WARSAW (Reuters) - Poles and Ukrainians will walk for peace and demand an end to discrimination against the LGBT+ community on Saturday, in a joint Pride march in Warsaw that organisers say aims to defend freedom and equality as war casts a shadow over eastern Europe.

The annual Pride march in the Ukrainian capital of Kyiv was cancelled due to Russia's invasion, leading the LGBT+ community in Warsaw to team up with their counterparts in Ukraine to organise the event in the Polish capital.

"Russia denied us the right that we were fighting for for years, Russia denied us the Pride, our march of equality that we are holding every year since 2012 in Kyiv. ... That is why we are marching in Warsaw," said Lenny Emson, executive director of KyivPride, who came to Poland for the march.

"We are marching for peace, we are marching for Ukraine,

Polish, Ukrainian LGBT+ parades unite in Warsaw

WARSAW (Reuters) – Poles and Ukrainians will walk for peace and demand an end to discrimination against the LGBT+ community on Saturday, in a joint Pride march in Warsaw that organisers say aims to defend freedom and equality as war casts a shadow over eastern Europe.

The annual Pride march in the Ukrainian capital of Kyiv was cancelled due to Russia’s invasion, leading the LGBT+ community in Warsaw to team up with their counterparts in Ukraine to organise the event in the Polish capital.

“Russia denied us the right that we were fighting for for years, Russia denied us the Pride, our march of equality that we are holding every year since 2012 in Kyiv. … That is why we are marching in Warsaw,” said Lenny Emson, executive director of KyivPride, who came to Poland for the march.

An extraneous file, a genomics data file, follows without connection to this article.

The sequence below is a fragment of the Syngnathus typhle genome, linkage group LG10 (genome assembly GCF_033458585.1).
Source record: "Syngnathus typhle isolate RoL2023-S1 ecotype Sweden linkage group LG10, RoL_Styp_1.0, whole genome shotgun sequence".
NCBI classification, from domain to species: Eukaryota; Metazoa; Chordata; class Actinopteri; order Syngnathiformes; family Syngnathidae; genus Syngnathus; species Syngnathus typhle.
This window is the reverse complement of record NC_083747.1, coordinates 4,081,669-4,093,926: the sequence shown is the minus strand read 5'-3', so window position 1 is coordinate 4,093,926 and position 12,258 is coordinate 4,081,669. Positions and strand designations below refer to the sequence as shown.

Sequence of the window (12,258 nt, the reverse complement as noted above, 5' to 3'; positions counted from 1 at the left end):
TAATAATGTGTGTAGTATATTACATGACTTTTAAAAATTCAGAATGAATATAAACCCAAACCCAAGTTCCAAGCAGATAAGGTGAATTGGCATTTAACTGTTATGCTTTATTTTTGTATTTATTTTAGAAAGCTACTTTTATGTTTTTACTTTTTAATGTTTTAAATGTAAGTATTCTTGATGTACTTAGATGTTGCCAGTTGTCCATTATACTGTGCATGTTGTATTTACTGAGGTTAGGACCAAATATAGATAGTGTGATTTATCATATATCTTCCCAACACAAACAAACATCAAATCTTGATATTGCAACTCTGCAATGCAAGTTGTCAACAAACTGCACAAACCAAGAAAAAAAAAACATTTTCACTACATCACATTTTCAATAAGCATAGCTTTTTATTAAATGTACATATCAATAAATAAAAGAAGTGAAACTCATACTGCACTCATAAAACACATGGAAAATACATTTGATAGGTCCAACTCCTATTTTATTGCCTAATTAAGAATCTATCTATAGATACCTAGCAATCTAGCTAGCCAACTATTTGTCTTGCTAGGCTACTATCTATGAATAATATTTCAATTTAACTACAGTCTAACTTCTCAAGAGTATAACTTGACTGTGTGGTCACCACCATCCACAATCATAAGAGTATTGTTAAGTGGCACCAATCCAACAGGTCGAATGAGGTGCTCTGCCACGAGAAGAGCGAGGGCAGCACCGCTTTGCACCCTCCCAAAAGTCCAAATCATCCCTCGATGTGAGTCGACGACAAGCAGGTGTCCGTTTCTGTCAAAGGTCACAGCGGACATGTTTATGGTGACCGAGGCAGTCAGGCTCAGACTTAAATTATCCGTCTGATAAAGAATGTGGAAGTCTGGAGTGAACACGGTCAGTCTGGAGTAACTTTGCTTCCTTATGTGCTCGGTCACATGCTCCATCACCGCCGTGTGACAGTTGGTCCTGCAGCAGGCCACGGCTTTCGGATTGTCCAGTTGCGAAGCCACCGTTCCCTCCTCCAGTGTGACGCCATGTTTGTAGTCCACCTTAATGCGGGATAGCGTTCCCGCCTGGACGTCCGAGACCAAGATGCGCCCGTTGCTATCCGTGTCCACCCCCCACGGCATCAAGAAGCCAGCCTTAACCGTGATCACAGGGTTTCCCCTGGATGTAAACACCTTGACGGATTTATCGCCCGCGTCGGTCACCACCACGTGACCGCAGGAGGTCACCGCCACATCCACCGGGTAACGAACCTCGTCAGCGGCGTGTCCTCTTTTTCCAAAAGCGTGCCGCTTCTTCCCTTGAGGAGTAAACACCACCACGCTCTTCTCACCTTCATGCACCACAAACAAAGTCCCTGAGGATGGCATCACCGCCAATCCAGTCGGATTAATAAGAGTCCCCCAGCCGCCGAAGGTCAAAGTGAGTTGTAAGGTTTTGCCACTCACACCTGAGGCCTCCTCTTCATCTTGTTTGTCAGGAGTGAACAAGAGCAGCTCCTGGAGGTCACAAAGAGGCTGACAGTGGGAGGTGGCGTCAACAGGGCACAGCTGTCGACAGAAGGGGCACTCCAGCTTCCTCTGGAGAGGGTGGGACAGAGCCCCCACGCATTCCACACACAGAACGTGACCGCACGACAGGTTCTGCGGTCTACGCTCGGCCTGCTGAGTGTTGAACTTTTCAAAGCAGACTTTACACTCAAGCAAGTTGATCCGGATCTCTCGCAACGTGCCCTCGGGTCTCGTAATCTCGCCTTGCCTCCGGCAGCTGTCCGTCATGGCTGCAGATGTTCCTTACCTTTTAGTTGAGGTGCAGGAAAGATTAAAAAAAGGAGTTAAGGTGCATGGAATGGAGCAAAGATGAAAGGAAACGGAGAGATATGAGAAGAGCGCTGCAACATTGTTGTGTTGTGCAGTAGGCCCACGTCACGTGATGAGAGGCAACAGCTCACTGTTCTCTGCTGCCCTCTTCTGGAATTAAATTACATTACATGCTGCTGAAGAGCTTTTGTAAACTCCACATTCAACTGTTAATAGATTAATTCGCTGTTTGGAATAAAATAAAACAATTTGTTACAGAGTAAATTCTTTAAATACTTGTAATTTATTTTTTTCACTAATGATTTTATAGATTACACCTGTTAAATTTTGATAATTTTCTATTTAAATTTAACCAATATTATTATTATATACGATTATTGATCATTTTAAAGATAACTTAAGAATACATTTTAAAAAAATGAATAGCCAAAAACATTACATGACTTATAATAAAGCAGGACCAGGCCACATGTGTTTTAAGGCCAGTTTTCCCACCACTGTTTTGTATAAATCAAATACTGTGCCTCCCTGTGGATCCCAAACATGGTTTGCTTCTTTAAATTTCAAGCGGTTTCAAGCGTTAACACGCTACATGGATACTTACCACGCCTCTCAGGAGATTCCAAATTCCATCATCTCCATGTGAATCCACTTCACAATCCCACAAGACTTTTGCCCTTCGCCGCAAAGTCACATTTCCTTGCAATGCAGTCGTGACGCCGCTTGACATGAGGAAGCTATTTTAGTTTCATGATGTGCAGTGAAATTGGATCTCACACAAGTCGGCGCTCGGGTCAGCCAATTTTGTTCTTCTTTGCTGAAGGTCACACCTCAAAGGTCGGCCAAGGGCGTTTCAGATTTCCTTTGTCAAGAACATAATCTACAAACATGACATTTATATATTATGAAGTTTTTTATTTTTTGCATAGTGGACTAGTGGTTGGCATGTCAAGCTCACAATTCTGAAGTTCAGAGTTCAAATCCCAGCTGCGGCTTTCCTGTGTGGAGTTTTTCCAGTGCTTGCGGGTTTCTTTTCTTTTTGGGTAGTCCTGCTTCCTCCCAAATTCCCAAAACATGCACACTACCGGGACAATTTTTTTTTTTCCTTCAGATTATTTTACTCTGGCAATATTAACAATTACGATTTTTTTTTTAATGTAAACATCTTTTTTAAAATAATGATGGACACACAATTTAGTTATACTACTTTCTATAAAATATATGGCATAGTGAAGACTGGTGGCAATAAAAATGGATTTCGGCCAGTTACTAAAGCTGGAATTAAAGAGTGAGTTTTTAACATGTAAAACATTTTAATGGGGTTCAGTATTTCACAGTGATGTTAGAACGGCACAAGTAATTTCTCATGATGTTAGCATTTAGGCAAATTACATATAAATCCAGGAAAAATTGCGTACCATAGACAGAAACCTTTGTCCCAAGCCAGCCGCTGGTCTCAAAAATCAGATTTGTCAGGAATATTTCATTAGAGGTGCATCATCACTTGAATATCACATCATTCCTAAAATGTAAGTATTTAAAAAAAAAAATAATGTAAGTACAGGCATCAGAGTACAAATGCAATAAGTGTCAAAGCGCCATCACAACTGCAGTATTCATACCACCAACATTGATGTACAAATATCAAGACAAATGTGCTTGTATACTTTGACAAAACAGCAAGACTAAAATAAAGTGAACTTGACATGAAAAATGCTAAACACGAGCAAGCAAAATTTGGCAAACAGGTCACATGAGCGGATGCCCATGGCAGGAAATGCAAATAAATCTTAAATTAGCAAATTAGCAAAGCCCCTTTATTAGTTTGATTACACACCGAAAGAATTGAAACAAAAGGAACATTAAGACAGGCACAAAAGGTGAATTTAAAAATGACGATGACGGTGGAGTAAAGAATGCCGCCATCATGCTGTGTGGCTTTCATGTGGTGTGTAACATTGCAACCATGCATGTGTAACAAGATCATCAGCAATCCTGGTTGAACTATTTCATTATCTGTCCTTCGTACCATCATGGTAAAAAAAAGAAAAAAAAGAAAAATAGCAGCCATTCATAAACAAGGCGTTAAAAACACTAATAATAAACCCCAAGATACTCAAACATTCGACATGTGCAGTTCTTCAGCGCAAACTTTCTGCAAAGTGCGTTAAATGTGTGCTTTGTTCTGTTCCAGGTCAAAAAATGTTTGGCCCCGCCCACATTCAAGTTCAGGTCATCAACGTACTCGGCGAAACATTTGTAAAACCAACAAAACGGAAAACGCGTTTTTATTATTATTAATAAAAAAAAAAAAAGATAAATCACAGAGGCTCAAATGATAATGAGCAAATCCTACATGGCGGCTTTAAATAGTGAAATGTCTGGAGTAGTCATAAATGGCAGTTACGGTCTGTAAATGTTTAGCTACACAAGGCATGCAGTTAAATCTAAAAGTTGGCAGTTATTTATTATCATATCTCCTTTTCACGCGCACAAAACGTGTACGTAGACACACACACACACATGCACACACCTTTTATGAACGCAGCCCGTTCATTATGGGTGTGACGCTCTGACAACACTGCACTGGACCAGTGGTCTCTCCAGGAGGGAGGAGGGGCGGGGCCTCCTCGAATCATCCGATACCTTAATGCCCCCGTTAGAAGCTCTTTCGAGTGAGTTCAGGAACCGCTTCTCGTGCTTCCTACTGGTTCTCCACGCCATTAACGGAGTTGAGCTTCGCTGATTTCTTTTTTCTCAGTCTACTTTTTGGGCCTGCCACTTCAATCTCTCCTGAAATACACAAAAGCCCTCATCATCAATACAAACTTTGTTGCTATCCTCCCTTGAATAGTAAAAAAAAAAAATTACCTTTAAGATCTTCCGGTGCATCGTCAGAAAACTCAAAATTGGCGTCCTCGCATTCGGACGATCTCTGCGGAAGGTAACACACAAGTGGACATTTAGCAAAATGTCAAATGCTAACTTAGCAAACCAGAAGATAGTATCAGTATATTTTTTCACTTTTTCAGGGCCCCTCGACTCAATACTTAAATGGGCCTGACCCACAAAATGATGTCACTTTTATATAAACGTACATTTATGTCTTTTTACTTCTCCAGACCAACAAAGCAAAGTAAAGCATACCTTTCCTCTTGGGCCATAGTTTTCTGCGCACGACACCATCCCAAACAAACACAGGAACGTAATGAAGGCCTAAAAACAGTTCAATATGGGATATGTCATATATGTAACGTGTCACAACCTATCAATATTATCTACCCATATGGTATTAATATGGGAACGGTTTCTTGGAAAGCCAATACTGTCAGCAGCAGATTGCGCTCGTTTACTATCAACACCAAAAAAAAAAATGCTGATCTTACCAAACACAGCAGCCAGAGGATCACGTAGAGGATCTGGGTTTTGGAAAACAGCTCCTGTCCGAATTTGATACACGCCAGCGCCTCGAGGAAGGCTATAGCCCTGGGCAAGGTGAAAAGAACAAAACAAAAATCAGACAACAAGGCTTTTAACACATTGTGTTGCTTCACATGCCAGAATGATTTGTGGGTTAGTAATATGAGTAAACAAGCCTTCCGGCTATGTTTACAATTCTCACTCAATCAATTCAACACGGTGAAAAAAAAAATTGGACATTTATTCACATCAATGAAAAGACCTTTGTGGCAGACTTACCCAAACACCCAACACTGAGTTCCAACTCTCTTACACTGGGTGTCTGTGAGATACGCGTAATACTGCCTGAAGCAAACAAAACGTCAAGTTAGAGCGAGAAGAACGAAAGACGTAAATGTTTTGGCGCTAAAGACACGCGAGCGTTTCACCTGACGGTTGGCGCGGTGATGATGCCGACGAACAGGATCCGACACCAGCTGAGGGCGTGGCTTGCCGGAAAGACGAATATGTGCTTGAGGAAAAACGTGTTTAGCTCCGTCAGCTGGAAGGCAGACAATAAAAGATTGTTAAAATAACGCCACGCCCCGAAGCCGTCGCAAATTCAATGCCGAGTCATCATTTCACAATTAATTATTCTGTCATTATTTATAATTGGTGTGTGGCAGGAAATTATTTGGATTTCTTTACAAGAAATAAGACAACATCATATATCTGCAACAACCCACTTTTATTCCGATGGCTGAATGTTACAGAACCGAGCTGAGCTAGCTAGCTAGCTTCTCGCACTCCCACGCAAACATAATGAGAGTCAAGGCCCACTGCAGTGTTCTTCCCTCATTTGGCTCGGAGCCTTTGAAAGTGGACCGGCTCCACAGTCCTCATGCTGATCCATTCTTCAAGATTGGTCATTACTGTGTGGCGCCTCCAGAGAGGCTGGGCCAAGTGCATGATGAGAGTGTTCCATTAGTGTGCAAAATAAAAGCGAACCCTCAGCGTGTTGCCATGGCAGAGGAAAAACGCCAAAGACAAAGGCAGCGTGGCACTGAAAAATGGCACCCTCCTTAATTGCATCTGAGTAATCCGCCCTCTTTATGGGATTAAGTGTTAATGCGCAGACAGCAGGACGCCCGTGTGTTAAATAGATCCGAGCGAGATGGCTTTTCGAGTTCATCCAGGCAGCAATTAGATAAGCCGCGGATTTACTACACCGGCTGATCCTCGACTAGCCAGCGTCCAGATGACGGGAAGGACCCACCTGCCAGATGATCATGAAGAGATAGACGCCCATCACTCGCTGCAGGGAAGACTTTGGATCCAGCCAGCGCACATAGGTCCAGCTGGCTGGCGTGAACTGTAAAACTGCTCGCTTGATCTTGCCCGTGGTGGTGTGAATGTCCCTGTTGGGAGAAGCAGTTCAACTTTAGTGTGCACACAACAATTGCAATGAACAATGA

“We are marching for peace, we are marching for Ukraine, we are marching for victory.”

Conservative attitudes towards sexual orientation are widespread in both countries. Poland’s ruling nationalists have made battling what they call “LGBT ideology” a key plank of election campaigns, while in Ukraine far-right groups regularly targeted LGBT+ campaigners and events before the war.

But with many LGBT+ people in Ukraine signing up to fight for their country, activists have said they hope the war can help to erode prejudice.

“People who are ready to die to defend this country, I think they have the right to be equal, to have for example civil unions,” said Temur Levchuk, an LGBT+ activist in Kyiv. He was unable to attend the Warsaw march due to a law preventing Ukrainian men aged 18-60 from leaving the country.

Moscow began what it calls its “special military operation” on Feb. 24, saying it wanted to ensure security at its borders. Kyiv and the West say President Vladimir Putin launched an unprovoked invasion to grab territory and bring Ukraine back into Moscow’s fold.

For some LGBT+ Ukrainians, the fact that Putin has curtailed the rights of their community in Russia gave them more reason to fight.

Despite the hardships of war, Levchuk is hopeful that both gay and straight Ukrainians will be able to attend Pride marches in Kyiv and other cities next year.

“We will together celebrate that we are a country where we respect human rights, we have freedom,” he said.

(Reporting by Kuba Stezycki in Warsaw, Joanna Plucinska in Kyiv; Writing by Alan Charlish and Anna Wlodarczak-Semczuk; Editing by Richard Chang)



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